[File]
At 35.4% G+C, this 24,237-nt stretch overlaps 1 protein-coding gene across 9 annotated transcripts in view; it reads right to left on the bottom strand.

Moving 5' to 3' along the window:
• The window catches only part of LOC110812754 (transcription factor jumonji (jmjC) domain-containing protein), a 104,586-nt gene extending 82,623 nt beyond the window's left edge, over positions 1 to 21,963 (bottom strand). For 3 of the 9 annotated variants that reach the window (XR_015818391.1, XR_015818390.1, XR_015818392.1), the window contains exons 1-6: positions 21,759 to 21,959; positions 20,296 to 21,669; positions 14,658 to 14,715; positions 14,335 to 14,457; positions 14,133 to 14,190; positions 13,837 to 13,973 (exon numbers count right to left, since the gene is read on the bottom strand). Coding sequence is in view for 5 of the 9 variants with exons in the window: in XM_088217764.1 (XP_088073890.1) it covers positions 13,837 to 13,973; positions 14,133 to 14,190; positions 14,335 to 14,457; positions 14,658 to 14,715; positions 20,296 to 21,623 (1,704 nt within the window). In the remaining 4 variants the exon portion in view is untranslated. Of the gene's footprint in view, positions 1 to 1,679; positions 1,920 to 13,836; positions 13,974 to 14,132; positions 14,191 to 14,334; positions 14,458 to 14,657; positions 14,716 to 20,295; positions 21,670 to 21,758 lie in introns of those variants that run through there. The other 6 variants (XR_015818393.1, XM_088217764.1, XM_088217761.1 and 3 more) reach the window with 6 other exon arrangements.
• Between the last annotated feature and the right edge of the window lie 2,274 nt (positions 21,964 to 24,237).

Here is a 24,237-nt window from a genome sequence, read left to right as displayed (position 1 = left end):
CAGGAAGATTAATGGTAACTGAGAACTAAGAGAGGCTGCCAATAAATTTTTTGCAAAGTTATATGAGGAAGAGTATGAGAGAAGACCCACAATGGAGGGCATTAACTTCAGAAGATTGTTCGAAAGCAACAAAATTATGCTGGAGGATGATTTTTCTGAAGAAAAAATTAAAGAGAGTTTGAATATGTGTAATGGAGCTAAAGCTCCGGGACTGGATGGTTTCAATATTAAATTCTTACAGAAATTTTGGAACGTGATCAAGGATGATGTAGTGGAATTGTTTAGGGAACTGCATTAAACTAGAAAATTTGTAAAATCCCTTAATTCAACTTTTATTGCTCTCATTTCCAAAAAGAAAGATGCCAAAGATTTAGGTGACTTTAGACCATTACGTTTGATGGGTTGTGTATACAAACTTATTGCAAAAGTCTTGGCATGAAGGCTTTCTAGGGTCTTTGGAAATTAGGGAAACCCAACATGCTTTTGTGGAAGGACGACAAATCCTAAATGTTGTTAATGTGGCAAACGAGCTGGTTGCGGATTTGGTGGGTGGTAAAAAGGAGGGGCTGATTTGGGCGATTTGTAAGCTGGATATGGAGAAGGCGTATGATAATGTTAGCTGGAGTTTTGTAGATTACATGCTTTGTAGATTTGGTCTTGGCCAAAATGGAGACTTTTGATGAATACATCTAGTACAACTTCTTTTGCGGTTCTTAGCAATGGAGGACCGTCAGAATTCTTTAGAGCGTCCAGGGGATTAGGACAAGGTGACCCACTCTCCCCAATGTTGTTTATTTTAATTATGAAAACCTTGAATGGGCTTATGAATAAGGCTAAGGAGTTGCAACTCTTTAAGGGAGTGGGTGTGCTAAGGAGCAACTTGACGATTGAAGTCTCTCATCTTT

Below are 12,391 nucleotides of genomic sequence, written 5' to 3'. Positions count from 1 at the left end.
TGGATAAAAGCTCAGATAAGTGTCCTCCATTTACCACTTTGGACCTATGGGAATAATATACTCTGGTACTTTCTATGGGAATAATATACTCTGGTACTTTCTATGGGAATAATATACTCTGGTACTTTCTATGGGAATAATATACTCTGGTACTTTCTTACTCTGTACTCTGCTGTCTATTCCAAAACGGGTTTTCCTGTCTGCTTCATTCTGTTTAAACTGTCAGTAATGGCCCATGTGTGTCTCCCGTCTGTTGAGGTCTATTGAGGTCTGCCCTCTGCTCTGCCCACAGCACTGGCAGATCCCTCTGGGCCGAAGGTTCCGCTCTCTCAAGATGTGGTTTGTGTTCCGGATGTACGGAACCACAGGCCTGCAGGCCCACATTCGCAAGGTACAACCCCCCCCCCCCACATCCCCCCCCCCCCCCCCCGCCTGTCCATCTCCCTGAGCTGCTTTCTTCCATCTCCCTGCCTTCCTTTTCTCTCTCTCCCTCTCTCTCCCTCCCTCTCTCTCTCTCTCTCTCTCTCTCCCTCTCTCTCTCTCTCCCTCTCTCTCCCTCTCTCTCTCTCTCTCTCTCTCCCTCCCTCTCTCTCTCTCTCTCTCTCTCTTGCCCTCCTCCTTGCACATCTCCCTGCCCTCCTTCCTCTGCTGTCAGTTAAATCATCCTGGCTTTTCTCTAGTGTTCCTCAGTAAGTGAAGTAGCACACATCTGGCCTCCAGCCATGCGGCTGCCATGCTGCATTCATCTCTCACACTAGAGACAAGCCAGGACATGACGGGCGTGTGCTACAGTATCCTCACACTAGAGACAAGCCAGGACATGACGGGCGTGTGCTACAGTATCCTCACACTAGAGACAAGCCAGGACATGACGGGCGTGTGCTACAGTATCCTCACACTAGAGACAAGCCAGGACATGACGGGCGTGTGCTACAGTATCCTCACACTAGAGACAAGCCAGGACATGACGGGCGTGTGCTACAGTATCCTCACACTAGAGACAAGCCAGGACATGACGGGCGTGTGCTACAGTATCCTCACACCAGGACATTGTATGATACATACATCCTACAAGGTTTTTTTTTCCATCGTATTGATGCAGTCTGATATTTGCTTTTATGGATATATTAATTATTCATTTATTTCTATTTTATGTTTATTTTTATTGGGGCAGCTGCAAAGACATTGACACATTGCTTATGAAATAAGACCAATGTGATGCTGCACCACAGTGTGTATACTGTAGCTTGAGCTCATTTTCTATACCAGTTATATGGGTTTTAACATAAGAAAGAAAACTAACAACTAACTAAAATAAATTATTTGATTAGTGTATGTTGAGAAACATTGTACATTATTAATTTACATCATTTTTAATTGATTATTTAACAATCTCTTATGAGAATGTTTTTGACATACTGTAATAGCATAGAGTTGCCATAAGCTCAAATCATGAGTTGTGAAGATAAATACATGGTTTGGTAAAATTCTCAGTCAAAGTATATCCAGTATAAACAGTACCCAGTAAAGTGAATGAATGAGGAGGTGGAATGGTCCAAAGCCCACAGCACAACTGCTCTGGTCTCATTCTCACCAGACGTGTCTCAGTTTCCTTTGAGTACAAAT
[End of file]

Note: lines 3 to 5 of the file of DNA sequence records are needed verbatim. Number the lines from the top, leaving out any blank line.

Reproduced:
• The window catches only part of LOC110812754 (transcription factor jumonji (jmjC) domain-containing protein), a 104,586-nt gene extending 82,623 nt beyond the window's left edge, over positions 1 to 21,963 (bottom strand). For 3 of the 9 annotated variants that reach the window (XR_015818391.1, XR_015818390.1, XR_015818392.1), the window contains exons 1-6: positions 21,759 to 21,959; positions 20,296 to 21,669; positions 14,658 to 14,715; positions 14,335 to 14,457; positions 14,133 to 14,190; positions 13,837 to 13,973 (exon numbers count right to left, since the gene is read on the bottom strand). Coding sequence is in view for 5 of the 9 variants with exons in the window: in XM_088217764.1 (XP_088073890.1) it covers positions 13,837 to 13,973; positions 14,133 to 14,190; positions 14,335 to 14,457; positions 14,658 to 14,715; positions 20,296 to 21,623 (1,704 nt within the window). In the remaining 4 variants the exon portion in view is untranslated. Of the gene's footprint in view, positions 1 to 1,679; positions 1,920 to 13,836; positions 13,974 to 14,132; positions 14,191 to 14,334; positions 14,458 to 14,657; positions 14,716 to 20,295; positions 21,670 to 21,758 lie in introns of those variants that run through there. The other 6 variants (XR_015818393.1, XM_088217764.1, XM_088217761.1 and 3 more) reach the window with 6 other exon arrangements.
• Between the last annotated feature and the right edge of the window lie 2,274 nt (positions 21,964 to 24,237).

Here is a 24,237-nt window from a genome sequence, read left to right as displayed (position 1 = left end):